Enjoy this “how-to” article for making a frozen paint summer activity. This perfect outdoor art project provides a sensory, science, and creative way to explore paint. This activity works for toddler to big kids.
What is frozen paint?
Summertime = all the art outside.
Don’t get me wrong: I’ve got a great process for doing art inside my house, but that doesn’t mean I won’t take EVERY CHANGE to move it outdoors the moment the sun shines.
Frozen paint has always been one of our most favorite activities and it is literally that: Frozen. Paint.
But today: it got the boot outside to be one of our summer activities.
And we were so into it. Frozen paint and summer days are MFEO (made for each other).
RELATED: Looking for more outdoor summer activities for kids? Check out my list!
How to pre-plan with frozen paint
As much as I hate this part though, you have to plan ahead for this activity.
I KNOW. I DON’T LIKE THAT AT ALL.
I’m more of a “fly by the seat of my pants/do activities when we need activities” kind of gal.
But this is worth it.
In fact, I usually make this on a day when things are going just fine and I have a minute or two of peace in my kitchen. Then I bust it out on a not-so-good day, I’m a hero, and point for team Past Susie.
RELATED: Painting can be a full blown activity – not a quick one and done on a white sheet of paper. Check out these “out of the box” painting activities for kids.
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All these art supplies are ones that I keep on hand year round. I don’t have a ton of activity supplies (even though I’m literally the lady on the internet who does kids activities), but I believe you can do a lot with a little.
How to make frozen paint
- Squirt paint into the ice cube trays. Fill each slot half full
- Top with water and stir
- Cover with foil
- Cut a slit in the top of the foil over each slot and add in a stick
How to set up the painting activity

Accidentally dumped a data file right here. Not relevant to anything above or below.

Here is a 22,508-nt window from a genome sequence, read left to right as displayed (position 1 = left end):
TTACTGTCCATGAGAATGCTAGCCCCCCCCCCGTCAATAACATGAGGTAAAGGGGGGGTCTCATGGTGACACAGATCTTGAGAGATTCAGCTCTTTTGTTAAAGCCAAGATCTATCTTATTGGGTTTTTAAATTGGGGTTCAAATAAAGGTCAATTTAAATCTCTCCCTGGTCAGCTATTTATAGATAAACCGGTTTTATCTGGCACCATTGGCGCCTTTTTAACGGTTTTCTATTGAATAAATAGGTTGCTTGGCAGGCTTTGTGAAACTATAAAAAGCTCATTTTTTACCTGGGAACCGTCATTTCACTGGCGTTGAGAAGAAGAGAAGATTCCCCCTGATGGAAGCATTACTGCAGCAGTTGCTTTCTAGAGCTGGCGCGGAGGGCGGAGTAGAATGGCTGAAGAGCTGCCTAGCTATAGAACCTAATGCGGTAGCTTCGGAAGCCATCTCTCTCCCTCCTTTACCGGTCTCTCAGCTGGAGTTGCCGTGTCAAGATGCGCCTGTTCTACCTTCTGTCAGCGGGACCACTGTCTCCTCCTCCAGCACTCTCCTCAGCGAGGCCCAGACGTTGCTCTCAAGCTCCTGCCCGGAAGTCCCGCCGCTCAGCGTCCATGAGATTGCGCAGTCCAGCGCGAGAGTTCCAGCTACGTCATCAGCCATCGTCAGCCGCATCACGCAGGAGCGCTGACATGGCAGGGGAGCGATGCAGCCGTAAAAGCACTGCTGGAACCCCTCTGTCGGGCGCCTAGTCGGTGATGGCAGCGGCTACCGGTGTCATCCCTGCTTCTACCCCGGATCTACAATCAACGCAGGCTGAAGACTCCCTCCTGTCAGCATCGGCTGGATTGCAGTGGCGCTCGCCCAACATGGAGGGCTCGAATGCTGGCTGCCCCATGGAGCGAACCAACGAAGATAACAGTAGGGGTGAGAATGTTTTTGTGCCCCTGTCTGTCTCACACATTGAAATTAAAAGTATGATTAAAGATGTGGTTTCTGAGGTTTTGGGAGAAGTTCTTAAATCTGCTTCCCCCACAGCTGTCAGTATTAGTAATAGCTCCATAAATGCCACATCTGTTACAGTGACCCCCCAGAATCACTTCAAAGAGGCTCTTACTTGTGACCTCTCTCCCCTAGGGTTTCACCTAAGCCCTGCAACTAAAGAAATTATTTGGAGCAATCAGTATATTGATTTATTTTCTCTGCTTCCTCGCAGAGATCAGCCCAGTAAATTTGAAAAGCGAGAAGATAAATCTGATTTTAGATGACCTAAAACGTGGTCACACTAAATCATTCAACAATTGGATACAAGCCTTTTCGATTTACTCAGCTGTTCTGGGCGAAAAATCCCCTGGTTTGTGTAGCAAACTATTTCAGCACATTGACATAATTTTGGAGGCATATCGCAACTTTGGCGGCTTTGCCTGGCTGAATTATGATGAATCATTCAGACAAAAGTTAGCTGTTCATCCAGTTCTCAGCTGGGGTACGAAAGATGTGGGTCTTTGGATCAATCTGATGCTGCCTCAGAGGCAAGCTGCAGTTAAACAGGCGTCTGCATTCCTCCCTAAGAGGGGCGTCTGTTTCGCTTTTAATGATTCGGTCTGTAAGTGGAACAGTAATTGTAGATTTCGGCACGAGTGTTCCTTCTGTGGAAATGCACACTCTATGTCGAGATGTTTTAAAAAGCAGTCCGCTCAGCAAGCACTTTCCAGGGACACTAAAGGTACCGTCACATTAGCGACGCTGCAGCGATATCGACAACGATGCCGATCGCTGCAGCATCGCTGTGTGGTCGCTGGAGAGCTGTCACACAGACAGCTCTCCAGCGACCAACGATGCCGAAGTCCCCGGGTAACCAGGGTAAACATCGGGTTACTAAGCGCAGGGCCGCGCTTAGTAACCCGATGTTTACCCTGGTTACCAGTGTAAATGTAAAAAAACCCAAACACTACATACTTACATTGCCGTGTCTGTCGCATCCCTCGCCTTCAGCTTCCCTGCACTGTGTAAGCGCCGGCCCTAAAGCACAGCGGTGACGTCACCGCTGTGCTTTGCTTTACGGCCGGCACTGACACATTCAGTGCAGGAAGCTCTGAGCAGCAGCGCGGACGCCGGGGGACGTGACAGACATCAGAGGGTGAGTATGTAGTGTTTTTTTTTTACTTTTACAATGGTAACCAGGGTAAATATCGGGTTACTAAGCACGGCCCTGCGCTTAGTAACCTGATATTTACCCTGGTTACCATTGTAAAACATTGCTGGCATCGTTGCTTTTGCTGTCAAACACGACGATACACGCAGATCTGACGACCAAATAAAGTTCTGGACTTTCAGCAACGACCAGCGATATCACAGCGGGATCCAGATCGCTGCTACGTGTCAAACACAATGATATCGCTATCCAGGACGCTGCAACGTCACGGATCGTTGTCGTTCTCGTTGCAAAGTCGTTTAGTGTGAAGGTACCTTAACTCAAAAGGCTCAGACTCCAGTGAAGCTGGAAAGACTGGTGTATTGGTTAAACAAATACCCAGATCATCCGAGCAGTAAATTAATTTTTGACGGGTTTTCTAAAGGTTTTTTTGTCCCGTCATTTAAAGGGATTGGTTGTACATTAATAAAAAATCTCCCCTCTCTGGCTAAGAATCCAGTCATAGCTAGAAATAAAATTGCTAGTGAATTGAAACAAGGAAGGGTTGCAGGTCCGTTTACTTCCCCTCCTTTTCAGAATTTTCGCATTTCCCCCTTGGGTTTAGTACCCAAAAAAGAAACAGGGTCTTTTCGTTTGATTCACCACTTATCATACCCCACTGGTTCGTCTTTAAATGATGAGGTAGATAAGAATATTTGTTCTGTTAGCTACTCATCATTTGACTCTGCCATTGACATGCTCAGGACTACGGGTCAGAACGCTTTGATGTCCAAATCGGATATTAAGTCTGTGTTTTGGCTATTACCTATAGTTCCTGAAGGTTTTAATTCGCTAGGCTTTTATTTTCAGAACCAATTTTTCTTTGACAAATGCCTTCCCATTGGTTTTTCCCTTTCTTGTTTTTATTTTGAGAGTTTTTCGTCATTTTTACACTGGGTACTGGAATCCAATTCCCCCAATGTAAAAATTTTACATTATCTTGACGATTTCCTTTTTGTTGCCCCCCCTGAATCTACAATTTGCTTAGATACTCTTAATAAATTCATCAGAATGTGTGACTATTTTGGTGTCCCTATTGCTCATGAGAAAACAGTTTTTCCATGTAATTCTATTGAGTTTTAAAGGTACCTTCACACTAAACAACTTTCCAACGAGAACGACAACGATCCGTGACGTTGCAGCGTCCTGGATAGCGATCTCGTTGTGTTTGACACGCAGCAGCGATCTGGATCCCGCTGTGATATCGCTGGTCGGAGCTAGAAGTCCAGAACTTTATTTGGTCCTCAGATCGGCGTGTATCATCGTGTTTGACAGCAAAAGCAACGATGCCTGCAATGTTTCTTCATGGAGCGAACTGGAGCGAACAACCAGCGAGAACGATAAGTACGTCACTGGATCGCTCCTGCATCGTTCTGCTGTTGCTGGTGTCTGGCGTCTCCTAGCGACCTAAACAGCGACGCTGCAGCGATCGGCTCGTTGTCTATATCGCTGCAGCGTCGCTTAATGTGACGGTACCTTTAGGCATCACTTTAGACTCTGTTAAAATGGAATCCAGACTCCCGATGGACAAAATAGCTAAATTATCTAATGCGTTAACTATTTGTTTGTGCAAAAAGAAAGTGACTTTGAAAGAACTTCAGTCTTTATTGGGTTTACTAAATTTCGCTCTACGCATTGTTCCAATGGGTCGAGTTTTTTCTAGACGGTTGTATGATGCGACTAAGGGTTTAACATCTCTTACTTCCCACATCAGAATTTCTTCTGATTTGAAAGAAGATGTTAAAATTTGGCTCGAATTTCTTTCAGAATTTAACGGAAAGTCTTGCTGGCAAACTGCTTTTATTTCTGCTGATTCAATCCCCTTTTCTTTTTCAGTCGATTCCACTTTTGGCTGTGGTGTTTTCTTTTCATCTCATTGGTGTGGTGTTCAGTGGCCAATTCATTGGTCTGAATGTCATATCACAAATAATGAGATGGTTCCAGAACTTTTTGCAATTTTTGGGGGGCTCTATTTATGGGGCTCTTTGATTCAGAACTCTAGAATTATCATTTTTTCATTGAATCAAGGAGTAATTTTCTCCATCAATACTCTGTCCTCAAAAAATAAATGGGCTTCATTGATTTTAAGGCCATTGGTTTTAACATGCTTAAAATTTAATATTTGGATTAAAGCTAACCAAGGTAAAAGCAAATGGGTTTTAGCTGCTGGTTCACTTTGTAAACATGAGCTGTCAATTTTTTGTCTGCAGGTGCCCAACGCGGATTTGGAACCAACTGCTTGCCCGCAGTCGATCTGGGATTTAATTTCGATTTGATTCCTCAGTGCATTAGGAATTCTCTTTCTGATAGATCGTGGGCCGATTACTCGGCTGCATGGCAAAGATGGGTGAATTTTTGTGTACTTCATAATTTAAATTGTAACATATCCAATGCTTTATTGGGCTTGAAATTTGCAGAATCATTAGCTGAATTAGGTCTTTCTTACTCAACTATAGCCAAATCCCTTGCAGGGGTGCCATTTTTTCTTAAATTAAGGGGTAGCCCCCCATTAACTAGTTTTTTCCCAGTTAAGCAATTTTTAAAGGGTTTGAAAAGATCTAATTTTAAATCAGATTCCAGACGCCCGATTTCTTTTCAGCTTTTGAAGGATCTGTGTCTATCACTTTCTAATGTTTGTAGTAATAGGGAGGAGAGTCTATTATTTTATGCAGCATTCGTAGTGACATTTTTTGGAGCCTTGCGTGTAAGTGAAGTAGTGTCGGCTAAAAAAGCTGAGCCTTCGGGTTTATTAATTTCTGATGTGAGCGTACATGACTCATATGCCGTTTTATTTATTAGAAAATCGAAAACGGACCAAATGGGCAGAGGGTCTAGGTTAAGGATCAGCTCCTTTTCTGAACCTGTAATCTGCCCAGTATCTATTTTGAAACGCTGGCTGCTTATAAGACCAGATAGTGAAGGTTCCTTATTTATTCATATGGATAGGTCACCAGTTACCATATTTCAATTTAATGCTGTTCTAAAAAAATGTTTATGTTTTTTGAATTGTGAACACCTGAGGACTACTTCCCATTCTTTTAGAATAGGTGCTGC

When you are ready to use the frozen paint, peel off the foil, crack the tray, and remove each little paint-sicle.
PRO TIP: Set a few of the frozen paint cubes on a plate with a touch of warm water.
Lay down some white butcher paper and let your child go for it: this is summer painting at its finest. There’s no goal here – let your child paint however they want to paint.
RELATED: Do you have a child who love art? Check out my gift guide for artists.
What is a process art activity?
Process art is a fancy way of saying “art that doesn’t have an outcome.” When a child uses paper plates to make a craft of a turtle or colors in a coloring book, those activities have predetermined outcomes.
Process art is the opposite: it’s art with not goal.
This art with frozen paint has no outcome: just let the child paint what they want to paint.
Frequently Asked Questions
Remember to consider the child’s stage in life and their interests before age. Does your child enjoy art? Can they hold a brush or craft stick? Can they safely play with washable paint? If yes, this activity might be something they’d be interested in. For my kids, this was typically around age 2.
Whenever you are ready and feel like they’re enjoy the experience AND it won’t become an all you can eat, non-toxic paint buffet. My best advice, though: try. Don’t wait. Give it a go on a small scale. This is like a food exposure. Little by little, let them grow and learn how to use paint.
It’s ironic that washable paint doesn’t always feel super washable. If washable paint gets on your child’s clothing, try this: rinse it with warm water and apply hand soap. Rub the fabric against itself to activate the soap. Add a little more and soap, then let it sit for about 15 minutes. Rinse and repeat until the stain comes out before you ever toss it in the wash.
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